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Discussion Starter #1
and I'm co-dependent. :D:mad:

I have started the "Co-Dependant No More" book a while ago, but am having a hard time getting through it.

Can someone provide some cliffnotes on the subtopics on how to fix co-dependency?

Where do I get started.

I've been in denial for a while about it I think... it's time to move past it now. Where do I start?
 

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Discussion Starter #3
i'm trying... i just need something to occupy my mind while i'm at work... and i can't read during work.

so, in the mean time........
 

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spend 30 minutes a day reading it at nite before you go to bed or something like that and before you know it you'll be finished
 

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Discussion Starter #6
ok, cmon guys...

i'm not asking for how to read the book... i got that down (slowly but surely).

in the mean time... cliffnotes please...

or, share your opinions on how to overcome co-dependency. i know there is a lot more about this out there than just a book, and lots of personal opinions and experiences...
 

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do you feel it is in all of your relationships, and is seriously negatively affecting your quality of life?
 

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Discussion Starter #11
i depend on others for self validation, and i am needy in my relationships... i love to be needed, and when i'm not, it's a serious blow to my self esteem.

this is most evident in my relationship wiht my wife... and i'm trying to balance what is considered a normal partnership with something that is more consuming and needful. i think my level of need is normal, but perhaps i'm the only one.

i'm not interested in really hashing out my relationship on here, i'm just wondering what i can do to stop needing others for validation and for self fulfillment. i tell myself that i'm great, but i think deep down inside, unless others are showing me this as well, i don't really believe it. so insofacto, i need others to validate me.
 

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Can you hit a CODA meeting during lunch?

Cliffnotes:

- If you think you have a problem, you do. If the other person thinks they have a problem, they do. If one of you think so and one doesn't, just one of you has a problem.

- You can be right or you can be happy, but you rarely can be both.

- You have a duty to set boundaries of what you will and will not accept from other people regardless of who it is. If you won't accept abusive behavior, for instance, then don't accept it from someone just because you love them.

- You're the only person who will be with you from the day you're born till the day you die, so be the one person who protects your own well-being every single day.

That's a good start as you get through the book.
 

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Discussion Starter #13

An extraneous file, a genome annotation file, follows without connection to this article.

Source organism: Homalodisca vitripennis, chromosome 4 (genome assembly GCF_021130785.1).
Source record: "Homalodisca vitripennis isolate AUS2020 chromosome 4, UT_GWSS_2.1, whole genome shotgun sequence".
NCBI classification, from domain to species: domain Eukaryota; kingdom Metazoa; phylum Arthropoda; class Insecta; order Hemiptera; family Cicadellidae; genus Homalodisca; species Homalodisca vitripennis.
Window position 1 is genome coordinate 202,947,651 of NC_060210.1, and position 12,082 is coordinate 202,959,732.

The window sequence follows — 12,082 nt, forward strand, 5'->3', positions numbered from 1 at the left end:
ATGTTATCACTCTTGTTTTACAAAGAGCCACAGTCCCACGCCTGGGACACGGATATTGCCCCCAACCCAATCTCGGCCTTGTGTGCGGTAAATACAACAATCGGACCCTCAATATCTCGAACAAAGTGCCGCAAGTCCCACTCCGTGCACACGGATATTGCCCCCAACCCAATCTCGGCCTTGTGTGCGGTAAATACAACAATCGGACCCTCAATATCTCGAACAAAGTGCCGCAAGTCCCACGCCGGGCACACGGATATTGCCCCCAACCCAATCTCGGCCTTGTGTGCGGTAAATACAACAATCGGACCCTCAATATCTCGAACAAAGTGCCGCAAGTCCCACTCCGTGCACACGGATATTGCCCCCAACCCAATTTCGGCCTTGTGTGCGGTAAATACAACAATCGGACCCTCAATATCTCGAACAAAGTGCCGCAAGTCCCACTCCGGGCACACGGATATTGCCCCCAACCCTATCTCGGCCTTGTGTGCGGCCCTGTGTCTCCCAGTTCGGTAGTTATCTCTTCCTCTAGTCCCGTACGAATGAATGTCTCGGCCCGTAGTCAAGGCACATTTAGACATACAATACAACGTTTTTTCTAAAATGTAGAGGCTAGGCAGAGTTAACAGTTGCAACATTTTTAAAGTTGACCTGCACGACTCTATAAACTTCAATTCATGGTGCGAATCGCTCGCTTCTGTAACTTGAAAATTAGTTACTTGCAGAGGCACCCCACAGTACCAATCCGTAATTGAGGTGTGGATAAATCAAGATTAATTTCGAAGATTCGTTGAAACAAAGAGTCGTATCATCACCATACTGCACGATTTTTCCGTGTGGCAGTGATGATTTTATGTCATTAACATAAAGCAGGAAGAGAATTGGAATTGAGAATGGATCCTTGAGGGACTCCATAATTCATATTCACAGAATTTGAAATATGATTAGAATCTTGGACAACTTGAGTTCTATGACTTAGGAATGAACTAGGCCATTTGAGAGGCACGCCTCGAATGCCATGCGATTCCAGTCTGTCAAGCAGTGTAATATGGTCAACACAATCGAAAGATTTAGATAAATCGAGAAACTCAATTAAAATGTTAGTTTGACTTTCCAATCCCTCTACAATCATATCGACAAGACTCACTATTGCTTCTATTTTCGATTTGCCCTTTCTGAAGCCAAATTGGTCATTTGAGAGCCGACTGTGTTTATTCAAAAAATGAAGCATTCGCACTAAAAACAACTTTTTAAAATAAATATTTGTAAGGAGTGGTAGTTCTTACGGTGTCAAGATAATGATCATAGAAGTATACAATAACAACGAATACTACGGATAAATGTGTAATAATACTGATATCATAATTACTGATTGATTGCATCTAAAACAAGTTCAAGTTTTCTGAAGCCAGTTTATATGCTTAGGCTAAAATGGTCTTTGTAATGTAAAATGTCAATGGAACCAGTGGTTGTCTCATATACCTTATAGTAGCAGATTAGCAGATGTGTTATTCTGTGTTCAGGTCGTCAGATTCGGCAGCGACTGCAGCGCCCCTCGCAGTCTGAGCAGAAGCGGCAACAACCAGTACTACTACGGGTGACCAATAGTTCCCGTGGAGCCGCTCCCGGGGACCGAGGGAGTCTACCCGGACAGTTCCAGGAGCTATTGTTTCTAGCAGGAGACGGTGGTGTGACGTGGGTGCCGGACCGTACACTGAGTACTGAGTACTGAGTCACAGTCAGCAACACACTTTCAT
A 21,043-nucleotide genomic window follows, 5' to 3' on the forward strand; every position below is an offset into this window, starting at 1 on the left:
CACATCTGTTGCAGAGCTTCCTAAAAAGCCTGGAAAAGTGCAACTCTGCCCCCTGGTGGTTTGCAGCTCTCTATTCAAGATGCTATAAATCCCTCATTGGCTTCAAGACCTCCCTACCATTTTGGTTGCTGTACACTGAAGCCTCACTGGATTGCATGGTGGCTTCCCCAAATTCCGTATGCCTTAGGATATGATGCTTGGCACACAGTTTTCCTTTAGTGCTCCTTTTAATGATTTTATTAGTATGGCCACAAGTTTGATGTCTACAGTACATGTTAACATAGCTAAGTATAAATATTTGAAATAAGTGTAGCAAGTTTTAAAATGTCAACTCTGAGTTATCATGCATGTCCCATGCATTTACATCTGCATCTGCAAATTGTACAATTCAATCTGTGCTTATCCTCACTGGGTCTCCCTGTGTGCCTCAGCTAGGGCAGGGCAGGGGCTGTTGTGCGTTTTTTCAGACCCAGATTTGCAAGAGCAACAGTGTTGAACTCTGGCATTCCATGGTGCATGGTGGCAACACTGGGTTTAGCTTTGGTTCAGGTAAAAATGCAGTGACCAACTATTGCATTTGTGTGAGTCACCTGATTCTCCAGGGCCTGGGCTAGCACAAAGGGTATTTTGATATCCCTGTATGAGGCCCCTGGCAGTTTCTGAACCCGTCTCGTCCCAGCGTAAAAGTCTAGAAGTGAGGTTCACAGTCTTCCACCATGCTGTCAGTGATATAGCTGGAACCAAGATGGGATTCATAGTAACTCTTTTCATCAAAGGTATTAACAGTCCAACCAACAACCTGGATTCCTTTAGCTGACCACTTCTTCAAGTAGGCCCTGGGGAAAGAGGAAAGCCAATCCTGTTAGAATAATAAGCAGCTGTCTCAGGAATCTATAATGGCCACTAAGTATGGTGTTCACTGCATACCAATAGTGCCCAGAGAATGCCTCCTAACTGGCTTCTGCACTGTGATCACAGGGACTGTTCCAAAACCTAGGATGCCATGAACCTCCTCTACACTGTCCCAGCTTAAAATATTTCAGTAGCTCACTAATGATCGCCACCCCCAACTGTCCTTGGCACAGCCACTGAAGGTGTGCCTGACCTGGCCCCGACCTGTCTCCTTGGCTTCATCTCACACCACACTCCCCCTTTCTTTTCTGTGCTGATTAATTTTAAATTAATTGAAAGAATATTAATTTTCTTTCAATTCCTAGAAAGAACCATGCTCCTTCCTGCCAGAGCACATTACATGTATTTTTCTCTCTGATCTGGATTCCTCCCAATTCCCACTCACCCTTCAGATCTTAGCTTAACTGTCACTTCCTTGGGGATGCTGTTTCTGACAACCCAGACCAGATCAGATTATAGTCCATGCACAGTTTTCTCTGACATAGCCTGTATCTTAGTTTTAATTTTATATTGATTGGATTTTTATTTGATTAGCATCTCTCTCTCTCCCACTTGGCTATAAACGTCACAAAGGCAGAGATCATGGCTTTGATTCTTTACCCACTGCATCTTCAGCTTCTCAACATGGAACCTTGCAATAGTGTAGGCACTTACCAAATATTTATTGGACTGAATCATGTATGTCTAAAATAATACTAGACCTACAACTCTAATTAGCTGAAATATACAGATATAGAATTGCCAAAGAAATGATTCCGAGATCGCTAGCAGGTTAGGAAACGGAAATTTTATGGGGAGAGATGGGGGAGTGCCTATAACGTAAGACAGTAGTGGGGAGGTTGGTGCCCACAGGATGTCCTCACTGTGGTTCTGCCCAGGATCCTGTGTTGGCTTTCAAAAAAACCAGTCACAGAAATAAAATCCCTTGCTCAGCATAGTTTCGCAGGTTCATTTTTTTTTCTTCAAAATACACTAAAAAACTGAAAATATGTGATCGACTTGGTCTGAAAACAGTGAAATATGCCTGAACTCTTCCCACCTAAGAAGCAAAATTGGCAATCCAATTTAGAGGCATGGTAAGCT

Can you hit a CODA meeting during lunch?

Cliffnotes:

- If you think you have a problem, you do. If the other person thinks they have a problem, they do. If one of you think so and one doesn't, just one of you has a problem.
can you explain this one a bit...?

i think that she doesn't meet me needs in a way that makes me happy, and she doesn't think there is a problem with how she meets me needs. I'm wrong? as in i need to reevaluate what needs she fills for me and how that impacts me?

if so, how?
 

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and I'm co-dependent. :D:mad:

I have started the "Co-Dependant No More" book a while ago, but am having a hard time getting through it.

Can someone provide some cliffnotes on the subtopics on how to fix co-dependency?

Where do I get started.

I've been in denial for a while about it I think... it's time to move past it now. Where do I start?
Well, I don't know about you but after I realized I was co-dependent I started noticing that whenever I was inappropriately extending myself (vs. appropriate caring gestures) that I would get a slightly irritated, even angry feeling...like why can't this person do this him/herself and thinking I would 'score points' in return, like get affection. After I started seeing myself as more human and loveable and deserving, I didn't need to 'do' stuff that I shouldn't be doing...instead I would say, you know, yesterday I cleaned and cooked and did all my household chores, today I think I will get as far as my reading for school and the store to pick up that beer for you and anything else you might need. I began to expect other people to meet me halfway in back-scratching...such as when boyfriend came to my place for dinner he never did dishes, so I went to his place for dinner and did not do dishes (including dishes he had from before, during the week, as it was Friday night...) Also I was getting up early to deliver papers so I said goodnight and really, did not do the dishes. I figured if he had time to play on the computer and watch trash t.v. on Hulu or Graboid or the neighbor's Netflix account, he could do the dishes. He typically doesn't eat breakfast, so I brought something for myself, 1/2 a bagel and melon...and that's what I ate. He said he didn't eat breakfast, he never suggested I make anything, I think he was hoping I would make him breakfast something special and foist it upon him. Well, he never suggested and he was working...so I did not. It's not like he eats breakfast when I'm there.

Anyway, I stop schmoozing because I would get these urges to 'do' stuff for him, that he never asked or suggested, and then realized I was giving up my free time and energy so that he could waste his. Once I realized I had stuff I wanted to do with my time, for my life and my feelings of security in my life (work, school, health) I started evening things up.

Unfortunately, if you're involved with a narcissist, they'll start some kind of argument with you if you start behaving like that, don't fall for it, just back away. Narcissists get very antsy when their supply starts being short.

Codependents do, do things they shouldn't, in order to keep a relationship going. Some relationships need to end, because the other person can't adjust to a co-dependent not being a co-dependent. This is normal, and once you get used to being normal, and give yourself a chance at a normal relationship, the codependent relationship will not feel good any more.

You will, as you become less co-d, become more verbally empathetic. You will express dismay or concern that someone has got themselves under water, but you won't feel compelled to bail them out. In fact, constantly bailing people out while also taking care of yourself, successfully, leads to resentment from the other party. They know that you know that they know that you can not only cope with your own life, but the sh*t from their that they can't take care of for themselves. So while you THINK you are building up points from them, you're actually building up their hidden resentment and anger...and fear of losing you. This is when they start saying things like your eyebrows look funny, or they don't feel attracted to you any more...